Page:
• First an foremost I thank you for reading the post and taking the time to respond.

      I can appreciate that there is a demographic of people who believe that everyone should wait until all the evidence comes out in court. I ask you Pierce did Sammy Yatim not deserve the same treatment. Yatim’s crimes were clear and there is no real defence for what he did, but the same goes for Forcillo. There is a protocol for these situations and police officers are trained to follow it. Tell me when exactly were the couple dozen officers who were all armed with pepper spray, tasers and guns lives ever in danger? Sammy Yatim was alone on a streetcar with a pocketknife. He was not running of the streetcar at the officers swinging it like a mad man. For he was believe that I would never have written this article.

      How the people felt on the bus, is irrelevant in regards to how the police handle the situation. That is not saying that I do not feel for everyone who was on the streetcar that day and were placed in danger by Yatim’s disgusting, reprehensible action, because I feel for them very much. Also, Regardless of how volatile this particular situation was the police are trained to deal with volatile situations and to follow a protocol. Forcillo took it upon himself to hand out justice, and it was not his place to do that.

      I am disgusted at the way in which are judicial system handles officers of the law when they are placed before it. They have been given a free pass to do as they please. Forcillo is a police officer he is not a judge, juror and is certainly not an executioner. At some point the justice system has to put their foot down. A case like this, that was caught on camera should be that case. I would not be so quick to judge him I had not watched him commit murder on camera. I am supremely confident that what I watched was murder.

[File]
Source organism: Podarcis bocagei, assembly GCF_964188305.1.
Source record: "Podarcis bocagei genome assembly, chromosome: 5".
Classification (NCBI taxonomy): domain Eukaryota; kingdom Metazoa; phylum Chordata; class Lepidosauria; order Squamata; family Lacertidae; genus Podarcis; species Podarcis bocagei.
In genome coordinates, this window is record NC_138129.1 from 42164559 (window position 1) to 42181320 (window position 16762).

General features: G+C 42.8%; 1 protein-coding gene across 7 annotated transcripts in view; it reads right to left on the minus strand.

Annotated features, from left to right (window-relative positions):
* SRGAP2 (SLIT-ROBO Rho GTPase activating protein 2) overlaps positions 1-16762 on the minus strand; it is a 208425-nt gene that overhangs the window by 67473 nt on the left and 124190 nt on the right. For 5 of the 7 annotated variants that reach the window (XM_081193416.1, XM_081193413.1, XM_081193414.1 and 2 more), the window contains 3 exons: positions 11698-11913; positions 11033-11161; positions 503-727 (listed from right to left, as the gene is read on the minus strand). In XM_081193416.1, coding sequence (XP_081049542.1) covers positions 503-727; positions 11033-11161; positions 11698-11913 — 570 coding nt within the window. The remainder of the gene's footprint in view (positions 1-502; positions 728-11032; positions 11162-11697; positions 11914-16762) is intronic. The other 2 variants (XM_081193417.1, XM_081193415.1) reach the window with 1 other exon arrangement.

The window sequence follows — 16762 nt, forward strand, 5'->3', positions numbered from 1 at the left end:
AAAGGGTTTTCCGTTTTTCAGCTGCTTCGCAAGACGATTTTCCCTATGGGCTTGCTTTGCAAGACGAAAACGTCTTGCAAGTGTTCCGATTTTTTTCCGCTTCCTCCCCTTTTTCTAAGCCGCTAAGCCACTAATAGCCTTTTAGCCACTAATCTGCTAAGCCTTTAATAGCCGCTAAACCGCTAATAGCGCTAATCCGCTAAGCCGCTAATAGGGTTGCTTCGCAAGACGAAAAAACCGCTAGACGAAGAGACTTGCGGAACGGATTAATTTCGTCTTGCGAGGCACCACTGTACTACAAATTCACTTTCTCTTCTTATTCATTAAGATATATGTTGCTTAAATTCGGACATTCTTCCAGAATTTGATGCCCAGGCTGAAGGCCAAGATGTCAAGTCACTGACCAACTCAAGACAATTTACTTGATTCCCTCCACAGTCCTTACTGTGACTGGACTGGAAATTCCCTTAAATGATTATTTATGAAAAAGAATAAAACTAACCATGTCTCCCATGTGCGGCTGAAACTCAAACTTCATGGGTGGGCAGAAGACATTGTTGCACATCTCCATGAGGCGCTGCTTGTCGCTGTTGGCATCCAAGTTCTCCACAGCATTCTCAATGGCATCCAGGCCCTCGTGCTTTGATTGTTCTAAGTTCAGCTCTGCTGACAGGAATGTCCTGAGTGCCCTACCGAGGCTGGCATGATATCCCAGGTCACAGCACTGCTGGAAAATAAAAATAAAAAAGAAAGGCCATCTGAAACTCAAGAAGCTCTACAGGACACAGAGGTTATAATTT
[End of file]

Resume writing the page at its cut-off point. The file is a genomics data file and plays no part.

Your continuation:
Sammy Yatim was not innocent by any means, but I will say this, two crimes were committed on that day and Yatim has already been tried and convicted of his. It is now Forcillo’s turn.

  2. Pierce says:

    You raise very convincing arguments and I certainly agree that Yatim was executed without the benefit of a trial. It is not easy to describe my true sentiment here as I am torn. I do believe it was an unnecessary act by the cop and nothing can justify the result. I agree, two crimes were committed. I just don’t believe that the cop is a murderer in how we define it. Same as I don’t consider people engaged in war as murderers. I don’t have an answer and am thankful that i’m not the one that makes the ultimate decision. Do you believe that life in prison is the proper punishment for someone who’s intent was to protect and serve? Of course, i’m saying this under the assumption that the cop has no history of violence (which i don’t know). I do however thank you for your well though out post. We are both fortunate to be able to engage this way. Something Yatim has been robbed of.